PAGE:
From the Sky we lead

Dick Wolch, 508th Regiment 82nd Airborne Division.

Peering from, the window of the plane, I tried counting the number of C-47's winging their way toward Holland. I gave up after reaching three hundred. Each plane carried a load of American Paratroopers fully equipped to deal the German troops in Holland a backbreaking blow at the north end of the Siegfried line.

As the great armada roared over the Holland countryside, enemy troops below threw up small concentrations of flak, but not enough to cause concern. The majority of the men were veterans of the Normandy airborne invasion, men who had to ride through flak thick enough to walk on.

As the planes neared the DZ (drop zone) the jump master yelled to stand and hook up. My legs felt like rubber as I leaped to my feet. I was scared and scared stiff. With one hand clung to a hand grip above my head and with the other hooked to the static line to the anchor line which runs parallel with the fuselage.

Para dropping at Groesbeek

Photo: US Archives

A "butterfly" was slowly creeping into my stomach. Beads of sweat rolled down my cheeks, drenching the collar of my jumpsuit. I kept telling myself everything will be o.k., but the butterfly did not leave. I thought of an anti-aircraft shell hitting the plane before the word "GO" was given. Someone behind me was cursing and sobbing.

"Is everybody ready?" yelled the jump master. Twenty-one voices answered as one, "hell yes, lets go". Again the jump master jelled, "OK, pile out". I saw him disappear through the door, then the second, the third, fourth and I began the speedy shuffle toward the door. As I moved nearer the door the "butterfly" suddenly disappeared. I felt light on my feet. I swore and I threw my right foot out of the door. Swearing always did seemed to help. Te prop blast caught my body and pulled me into nothingness.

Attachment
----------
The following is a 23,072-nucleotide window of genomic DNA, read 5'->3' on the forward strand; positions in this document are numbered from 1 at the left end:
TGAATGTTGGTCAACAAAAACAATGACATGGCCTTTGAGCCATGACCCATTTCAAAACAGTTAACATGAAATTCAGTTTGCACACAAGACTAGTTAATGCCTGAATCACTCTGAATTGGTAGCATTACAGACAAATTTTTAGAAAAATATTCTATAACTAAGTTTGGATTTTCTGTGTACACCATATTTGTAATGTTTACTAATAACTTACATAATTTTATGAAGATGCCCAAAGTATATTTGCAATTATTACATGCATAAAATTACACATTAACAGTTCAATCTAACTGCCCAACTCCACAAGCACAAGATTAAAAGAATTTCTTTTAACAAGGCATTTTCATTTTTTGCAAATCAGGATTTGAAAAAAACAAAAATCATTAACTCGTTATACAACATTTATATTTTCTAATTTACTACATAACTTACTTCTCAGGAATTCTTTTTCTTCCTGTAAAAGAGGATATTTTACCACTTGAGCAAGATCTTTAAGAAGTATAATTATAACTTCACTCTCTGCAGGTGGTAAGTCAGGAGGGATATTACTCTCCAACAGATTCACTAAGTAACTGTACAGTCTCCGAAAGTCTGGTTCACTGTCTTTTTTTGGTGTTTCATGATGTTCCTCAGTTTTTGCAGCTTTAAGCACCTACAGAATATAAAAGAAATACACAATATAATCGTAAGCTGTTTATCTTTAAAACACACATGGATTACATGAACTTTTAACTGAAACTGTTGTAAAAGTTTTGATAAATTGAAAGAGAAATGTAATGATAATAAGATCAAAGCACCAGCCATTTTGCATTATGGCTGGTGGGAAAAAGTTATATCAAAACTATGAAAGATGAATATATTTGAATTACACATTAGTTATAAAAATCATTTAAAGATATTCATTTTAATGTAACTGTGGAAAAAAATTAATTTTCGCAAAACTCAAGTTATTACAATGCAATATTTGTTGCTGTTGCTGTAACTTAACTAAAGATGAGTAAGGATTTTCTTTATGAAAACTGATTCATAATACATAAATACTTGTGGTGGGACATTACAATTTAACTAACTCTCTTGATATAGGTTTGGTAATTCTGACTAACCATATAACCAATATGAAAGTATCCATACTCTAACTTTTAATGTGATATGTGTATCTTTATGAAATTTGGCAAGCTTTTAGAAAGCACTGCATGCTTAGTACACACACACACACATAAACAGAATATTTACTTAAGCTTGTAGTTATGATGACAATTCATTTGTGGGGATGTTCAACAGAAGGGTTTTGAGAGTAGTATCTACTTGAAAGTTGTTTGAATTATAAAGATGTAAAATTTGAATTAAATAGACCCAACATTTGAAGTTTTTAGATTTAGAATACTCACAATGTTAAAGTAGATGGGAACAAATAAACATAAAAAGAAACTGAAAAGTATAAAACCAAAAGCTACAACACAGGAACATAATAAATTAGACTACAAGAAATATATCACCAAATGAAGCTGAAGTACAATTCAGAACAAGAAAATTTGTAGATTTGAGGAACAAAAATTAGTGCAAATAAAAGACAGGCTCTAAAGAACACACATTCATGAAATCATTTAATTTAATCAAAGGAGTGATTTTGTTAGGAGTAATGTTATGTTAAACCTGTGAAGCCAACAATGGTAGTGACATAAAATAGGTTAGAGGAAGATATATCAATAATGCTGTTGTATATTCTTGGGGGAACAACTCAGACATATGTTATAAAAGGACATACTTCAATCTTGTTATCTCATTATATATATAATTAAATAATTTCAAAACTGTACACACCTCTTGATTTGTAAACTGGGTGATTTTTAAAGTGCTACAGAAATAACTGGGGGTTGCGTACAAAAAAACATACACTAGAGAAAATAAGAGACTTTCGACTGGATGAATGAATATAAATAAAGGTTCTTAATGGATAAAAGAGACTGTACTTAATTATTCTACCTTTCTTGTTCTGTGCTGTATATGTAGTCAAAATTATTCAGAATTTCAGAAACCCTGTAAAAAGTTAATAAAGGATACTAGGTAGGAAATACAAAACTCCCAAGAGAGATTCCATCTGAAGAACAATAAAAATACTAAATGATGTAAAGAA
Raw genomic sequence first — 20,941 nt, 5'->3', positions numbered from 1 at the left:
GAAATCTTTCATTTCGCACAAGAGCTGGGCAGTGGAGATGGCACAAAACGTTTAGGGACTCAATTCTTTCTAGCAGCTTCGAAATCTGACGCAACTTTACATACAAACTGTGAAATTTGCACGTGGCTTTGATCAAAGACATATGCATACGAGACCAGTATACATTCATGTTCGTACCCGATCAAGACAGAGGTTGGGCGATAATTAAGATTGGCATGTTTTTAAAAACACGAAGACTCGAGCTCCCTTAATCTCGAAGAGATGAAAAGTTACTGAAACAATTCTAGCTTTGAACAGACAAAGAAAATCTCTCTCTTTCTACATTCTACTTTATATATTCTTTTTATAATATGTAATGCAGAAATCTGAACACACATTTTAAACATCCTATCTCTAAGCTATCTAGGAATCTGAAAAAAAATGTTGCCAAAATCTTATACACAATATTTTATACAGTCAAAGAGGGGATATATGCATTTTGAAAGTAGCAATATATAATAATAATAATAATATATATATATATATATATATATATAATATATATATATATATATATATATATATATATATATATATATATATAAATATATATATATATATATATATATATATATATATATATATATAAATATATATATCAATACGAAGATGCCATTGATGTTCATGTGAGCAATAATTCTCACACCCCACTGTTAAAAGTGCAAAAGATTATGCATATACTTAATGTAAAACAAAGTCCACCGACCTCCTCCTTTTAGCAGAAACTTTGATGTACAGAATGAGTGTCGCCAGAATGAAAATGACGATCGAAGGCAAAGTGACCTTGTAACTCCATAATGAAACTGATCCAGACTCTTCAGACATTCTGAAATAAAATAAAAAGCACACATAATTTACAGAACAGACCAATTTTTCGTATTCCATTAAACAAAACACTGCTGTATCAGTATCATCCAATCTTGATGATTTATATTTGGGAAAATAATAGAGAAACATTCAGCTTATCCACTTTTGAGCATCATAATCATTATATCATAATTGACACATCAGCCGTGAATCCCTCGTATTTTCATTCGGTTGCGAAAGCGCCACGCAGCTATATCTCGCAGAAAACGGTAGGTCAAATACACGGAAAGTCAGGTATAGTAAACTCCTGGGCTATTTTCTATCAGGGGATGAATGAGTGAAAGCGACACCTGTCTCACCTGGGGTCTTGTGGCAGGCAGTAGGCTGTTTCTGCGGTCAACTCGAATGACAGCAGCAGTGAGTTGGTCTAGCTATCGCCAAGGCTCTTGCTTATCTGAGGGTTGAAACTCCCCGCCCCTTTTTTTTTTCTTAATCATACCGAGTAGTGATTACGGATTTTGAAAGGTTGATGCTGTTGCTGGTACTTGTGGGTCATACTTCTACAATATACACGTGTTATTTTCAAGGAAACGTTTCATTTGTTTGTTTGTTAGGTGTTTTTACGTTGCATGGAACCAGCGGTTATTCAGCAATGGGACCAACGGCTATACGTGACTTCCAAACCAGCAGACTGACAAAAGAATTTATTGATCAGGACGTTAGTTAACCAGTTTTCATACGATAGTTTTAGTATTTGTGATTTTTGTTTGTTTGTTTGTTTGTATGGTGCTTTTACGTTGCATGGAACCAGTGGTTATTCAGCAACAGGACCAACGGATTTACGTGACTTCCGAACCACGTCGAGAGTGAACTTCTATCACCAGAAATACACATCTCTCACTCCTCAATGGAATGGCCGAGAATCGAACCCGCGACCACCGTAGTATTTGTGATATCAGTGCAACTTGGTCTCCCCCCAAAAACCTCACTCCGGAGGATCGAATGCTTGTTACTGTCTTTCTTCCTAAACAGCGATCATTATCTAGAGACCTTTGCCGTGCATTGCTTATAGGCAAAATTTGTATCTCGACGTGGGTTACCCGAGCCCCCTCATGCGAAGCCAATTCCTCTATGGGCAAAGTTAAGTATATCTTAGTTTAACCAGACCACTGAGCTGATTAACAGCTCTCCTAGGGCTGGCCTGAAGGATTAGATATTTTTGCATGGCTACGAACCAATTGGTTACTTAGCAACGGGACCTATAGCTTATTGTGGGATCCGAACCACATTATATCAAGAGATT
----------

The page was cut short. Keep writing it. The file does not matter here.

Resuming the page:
The parachute opened with a terrific jerk, shaking every bone in my body. I opened my eyes, but could only see blackness. My helmet had slit over my face at the opening shock, completely obscuring my view. Finally I arranged the helmet then checked the chute for possible rips or broken suspension lines. I turned my attention to the ground when I heard the sharp barks of M-1 rifles.

Hundreds of men and parachutes covered the drop zone. The different colored parachutes resembled a large flower with insects crawling over it. Overhead more planes roared over, spewing paratroopers and equipment bundles. The sky blackened with men and parachutes.

Running toward the west side of the DZ were seven enemy ack-ack gunners trying to reach the shelter of trees and brush which bordered te drop zone. A few seconds ago they were shooting 20 and 40 MM shells at us, causing planes and men to crash to death. A score of paratroopers took aim and fired, the enemy fell to the ground and lay still.

The swinging of the earth made me realize of my own predicament. I was oscillating at a terrific rate. Pulling slowly on the risers to halt the oscillation, I clamped my feet together and waited for the ground to rush up. A paratrooper looked up, then jumped aside. I relaxed for the landing and said a short prayer.

I hit the ground backwards, but not gently. Rolling over on my back caused my tommy-gun to act as a prop and I ended the role with my face deep in the sand. Half blinded, I shook the sand out of the barrel and tried to pull back the bolt. Jammed! I dropped the tommy-gun and pulled an automatic pistol from my boot and snapped back the hammer. None of the enemy were in sight, except two badly riddled bodies. I had landed near a 20 MM gun emplacement. Both barrels were shattered by grenades and the crew killed. I wanted the sight for a souvenir, but found that a paratrooper had already taken it.

Continue here with Dick Wolch's Market Garden recollections

Dick posing in the cockpit of a C-47 on an airfield in England prior to the drop in France on D-day.

Dick Wolch in France in 1945.

Books about the 82nd Airborne Division in WWII

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